However, for many more, the better option is to take power back into our own hands by actively seeking the connections we want and sharing the authentic posts we desire.

And it seems no coincidence that social media platforms and media brands are responding: In the past couple of years alone, Instagram Stories have provided more intimate views into friends' lives and responses have prompted more ways to communicate. Facebook is continually pursuing ways to connect people face-to-face — even with miles between them. And, with Motherly, we've responded to requests for more true-to-life depictions of motherhood with community-sourced posts that have sparked some truly incredible conversations.

True connections take more effort than a double-tap

The gateway to a rich community of fellow moms through social media can truly be a valuable resource, says licensed marriage and family therapist Heidi McBain, author of Major Life Change: Stories of Motherhood, Hope and Healing.

"When you're a new mom, it can be hard to leave the house to buy milk, let alone to meet up with friends," McBain tells Motherly. "Social media can be a great place to get much needed emotional support from other moms, especially if you're feeling lonely or isolated being at home with a new baby."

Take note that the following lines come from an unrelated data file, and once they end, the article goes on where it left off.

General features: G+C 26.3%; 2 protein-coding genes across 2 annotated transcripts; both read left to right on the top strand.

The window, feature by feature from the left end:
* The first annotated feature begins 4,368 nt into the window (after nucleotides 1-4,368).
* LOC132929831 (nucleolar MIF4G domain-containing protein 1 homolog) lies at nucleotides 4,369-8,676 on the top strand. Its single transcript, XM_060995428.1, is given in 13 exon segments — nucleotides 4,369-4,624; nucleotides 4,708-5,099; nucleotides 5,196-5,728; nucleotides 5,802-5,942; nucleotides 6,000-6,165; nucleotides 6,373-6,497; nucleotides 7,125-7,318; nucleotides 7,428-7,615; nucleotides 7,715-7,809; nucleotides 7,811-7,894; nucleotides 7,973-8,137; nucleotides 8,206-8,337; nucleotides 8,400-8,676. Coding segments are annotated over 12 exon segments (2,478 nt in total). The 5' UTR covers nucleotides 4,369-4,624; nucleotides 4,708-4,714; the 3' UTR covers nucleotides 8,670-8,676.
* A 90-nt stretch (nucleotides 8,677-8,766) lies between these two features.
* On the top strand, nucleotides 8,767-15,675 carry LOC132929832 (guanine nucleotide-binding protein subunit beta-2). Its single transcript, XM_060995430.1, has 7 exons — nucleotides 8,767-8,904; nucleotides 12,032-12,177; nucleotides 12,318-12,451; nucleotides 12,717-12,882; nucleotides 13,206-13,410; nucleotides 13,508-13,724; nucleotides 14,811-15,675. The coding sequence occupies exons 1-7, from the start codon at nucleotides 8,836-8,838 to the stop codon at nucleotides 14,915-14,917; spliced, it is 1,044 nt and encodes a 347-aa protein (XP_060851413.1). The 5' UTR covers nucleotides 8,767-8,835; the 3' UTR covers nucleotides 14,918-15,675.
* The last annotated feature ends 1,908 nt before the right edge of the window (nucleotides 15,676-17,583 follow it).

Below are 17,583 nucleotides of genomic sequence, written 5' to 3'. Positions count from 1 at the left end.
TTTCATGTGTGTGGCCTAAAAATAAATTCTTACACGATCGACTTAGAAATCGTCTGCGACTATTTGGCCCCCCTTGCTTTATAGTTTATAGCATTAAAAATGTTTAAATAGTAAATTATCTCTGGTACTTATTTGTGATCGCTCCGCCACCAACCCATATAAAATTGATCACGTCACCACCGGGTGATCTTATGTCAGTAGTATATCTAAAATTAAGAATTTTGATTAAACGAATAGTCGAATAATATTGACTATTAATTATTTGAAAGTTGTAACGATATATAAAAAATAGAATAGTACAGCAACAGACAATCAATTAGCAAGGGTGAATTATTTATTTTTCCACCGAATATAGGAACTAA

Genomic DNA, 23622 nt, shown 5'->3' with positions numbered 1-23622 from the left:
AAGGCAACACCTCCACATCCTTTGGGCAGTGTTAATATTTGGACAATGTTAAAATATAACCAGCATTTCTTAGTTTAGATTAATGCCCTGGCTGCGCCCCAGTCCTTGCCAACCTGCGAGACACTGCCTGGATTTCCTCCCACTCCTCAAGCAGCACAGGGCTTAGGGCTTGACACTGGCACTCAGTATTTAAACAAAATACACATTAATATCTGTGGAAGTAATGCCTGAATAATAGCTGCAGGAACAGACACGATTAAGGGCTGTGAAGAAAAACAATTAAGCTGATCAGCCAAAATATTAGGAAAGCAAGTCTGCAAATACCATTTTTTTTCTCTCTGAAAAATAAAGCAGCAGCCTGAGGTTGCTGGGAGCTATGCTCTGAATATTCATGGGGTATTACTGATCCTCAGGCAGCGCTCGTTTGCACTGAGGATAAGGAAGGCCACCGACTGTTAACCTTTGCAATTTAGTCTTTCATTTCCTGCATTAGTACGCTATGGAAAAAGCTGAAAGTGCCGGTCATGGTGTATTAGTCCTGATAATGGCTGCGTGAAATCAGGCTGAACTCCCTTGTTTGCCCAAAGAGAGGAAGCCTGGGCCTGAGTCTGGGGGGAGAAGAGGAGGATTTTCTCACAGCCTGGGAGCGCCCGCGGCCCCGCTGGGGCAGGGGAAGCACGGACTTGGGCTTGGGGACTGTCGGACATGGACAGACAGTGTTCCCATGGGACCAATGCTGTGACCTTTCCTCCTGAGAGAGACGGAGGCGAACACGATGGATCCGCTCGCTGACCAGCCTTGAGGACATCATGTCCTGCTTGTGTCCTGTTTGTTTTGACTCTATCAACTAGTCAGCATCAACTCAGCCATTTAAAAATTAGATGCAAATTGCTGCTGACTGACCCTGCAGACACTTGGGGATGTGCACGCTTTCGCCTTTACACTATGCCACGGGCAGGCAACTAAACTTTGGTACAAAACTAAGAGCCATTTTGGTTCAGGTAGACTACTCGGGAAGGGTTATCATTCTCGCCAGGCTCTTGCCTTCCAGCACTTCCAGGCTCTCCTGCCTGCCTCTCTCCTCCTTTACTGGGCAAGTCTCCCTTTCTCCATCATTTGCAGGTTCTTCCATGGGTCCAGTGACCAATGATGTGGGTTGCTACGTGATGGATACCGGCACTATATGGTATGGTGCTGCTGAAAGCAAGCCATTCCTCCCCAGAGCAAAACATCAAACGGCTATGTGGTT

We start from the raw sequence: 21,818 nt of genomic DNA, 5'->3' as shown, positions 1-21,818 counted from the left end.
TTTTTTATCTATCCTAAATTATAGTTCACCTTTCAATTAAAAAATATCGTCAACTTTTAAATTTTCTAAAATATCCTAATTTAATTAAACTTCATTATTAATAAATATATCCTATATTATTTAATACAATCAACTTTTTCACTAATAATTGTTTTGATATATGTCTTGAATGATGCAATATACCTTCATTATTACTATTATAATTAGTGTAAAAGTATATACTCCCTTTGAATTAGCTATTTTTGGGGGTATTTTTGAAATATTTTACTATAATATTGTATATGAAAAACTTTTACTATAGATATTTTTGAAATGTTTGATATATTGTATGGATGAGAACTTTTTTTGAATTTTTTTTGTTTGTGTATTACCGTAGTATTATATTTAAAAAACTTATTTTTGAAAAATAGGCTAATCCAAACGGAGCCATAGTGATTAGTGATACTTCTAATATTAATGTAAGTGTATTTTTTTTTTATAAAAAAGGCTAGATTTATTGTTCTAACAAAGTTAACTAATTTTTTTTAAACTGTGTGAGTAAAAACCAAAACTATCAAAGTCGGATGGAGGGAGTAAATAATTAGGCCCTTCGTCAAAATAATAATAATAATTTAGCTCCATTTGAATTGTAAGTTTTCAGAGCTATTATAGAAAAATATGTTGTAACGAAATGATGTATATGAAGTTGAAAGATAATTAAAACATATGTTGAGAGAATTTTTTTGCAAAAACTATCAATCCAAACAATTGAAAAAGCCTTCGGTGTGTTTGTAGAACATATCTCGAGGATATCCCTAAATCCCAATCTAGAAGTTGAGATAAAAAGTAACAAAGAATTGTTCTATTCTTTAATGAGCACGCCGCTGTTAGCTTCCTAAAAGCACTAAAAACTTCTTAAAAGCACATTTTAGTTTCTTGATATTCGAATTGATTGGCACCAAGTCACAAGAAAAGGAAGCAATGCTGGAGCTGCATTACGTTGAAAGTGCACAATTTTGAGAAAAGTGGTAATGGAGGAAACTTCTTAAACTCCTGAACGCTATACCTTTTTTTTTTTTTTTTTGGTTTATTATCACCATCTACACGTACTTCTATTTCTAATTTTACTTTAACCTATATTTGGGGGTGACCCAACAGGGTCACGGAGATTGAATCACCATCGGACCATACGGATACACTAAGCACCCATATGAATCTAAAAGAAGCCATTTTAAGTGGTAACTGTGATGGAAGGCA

But not all connections on social media are created equally. A "like," although instantly gratifying, does little more than say the post was seen and appreciated. It's in the comments or, better yet, direct messages that the best digital heart-to-hearts of my motherhood journey have unfolded—often giving a mom I knew back in elementary school and me something new to bond over. And, better yet, giving us the reminder that we aren't alone.

As one mom friend told me about her favorite aspect of social media, "On those days I'm trapped at home, I like sharing snippets of our day and getting feedback from other moms in the 'we've been there, your life is totally normal' way."